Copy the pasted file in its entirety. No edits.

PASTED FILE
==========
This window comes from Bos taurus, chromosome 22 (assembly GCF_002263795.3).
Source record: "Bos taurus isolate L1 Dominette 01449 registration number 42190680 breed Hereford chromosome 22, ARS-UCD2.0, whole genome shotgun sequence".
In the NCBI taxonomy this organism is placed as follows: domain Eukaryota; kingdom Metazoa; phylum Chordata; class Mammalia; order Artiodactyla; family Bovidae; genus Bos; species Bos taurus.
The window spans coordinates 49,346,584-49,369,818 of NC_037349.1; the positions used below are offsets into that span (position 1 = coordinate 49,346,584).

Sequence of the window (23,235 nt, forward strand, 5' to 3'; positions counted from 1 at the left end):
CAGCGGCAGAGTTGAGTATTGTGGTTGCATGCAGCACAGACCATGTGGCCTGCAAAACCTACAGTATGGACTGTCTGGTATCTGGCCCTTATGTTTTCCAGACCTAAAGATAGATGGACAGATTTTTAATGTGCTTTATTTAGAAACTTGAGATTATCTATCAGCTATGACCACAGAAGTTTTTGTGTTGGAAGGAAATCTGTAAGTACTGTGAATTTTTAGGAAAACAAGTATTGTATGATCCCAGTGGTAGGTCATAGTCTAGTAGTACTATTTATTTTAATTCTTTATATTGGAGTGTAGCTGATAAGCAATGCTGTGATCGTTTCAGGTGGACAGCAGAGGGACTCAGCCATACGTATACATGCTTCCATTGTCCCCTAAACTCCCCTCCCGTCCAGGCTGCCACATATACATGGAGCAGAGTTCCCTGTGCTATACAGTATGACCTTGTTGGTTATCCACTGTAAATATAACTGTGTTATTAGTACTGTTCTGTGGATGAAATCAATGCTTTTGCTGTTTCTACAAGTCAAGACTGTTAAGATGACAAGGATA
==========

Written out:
This window comes from Bos taurus, chromosome 22 (assembly GCF_002263795.3).
Source record: "Bos taurus isolate L1 Dominette 01449 registration number 42190680 breed Hereford chromosome 22, ARS-UCD2.0, whole genome shotgun sequence".
In the NCBI taxonomy this organism is placed as follows: domain Eukaryota; kingdom Metazoa; phylum Chordata; class Mammalia; order Artiodactyla; family Bovidae; genus Bos; species Bos taurus.
The window spans coordinates 49,346,584-49,369,818 of NC_037349.1; the positions used below are offsets into that span (position 1 = coordinate 49,346,584).

Sequence of the window (23,235 nt, forward strand, 5' to 3'; positions counted from 1 at the left end):
CAGCGGCAGAGTTGAGTATTGTGGTTGCATGCAGCACAGACCATGTGGCCTGCAAAACCTACAGTATGGACTGTCTGGTATCTGGCCCTTATGTTTTCCAGACCTAAAGATAGATGGACAGATTTTTAATGTGCTTTATTTAGAAACTTGAGATTATCTATCAGCTATGACCACAGAAGTTTTTGTGTTGGAAGGAAATCTGTAAGTACTGTGAATTTTTAGGAAAACAAGTATTGTATGATCCCAGTGGTAGGTCATAGTCTAGTAGTACTATTTATTTTAATTCTTTATATTGGAGTGTAGCTGATAAGCAATGCTGTGATCGTTTCAGGTGGACAGCAGAGGGACTCAGCCATACGTATACATGCTTCCATTGTCCCCTAAACTCCCCTCCCGTCCAGGCTGCCACATATACATGGAGCAGAGTTCCCTGTGCTATACAGTATGACCTTGTTGGTTATCCACTGTAAATATAACTGTGTTATTAGTACTGTTCTGTGGATGAAATCAATGCTTTTGCTGTTTCTACAAGTCAAGACTGTTAAGATGACAAGGATA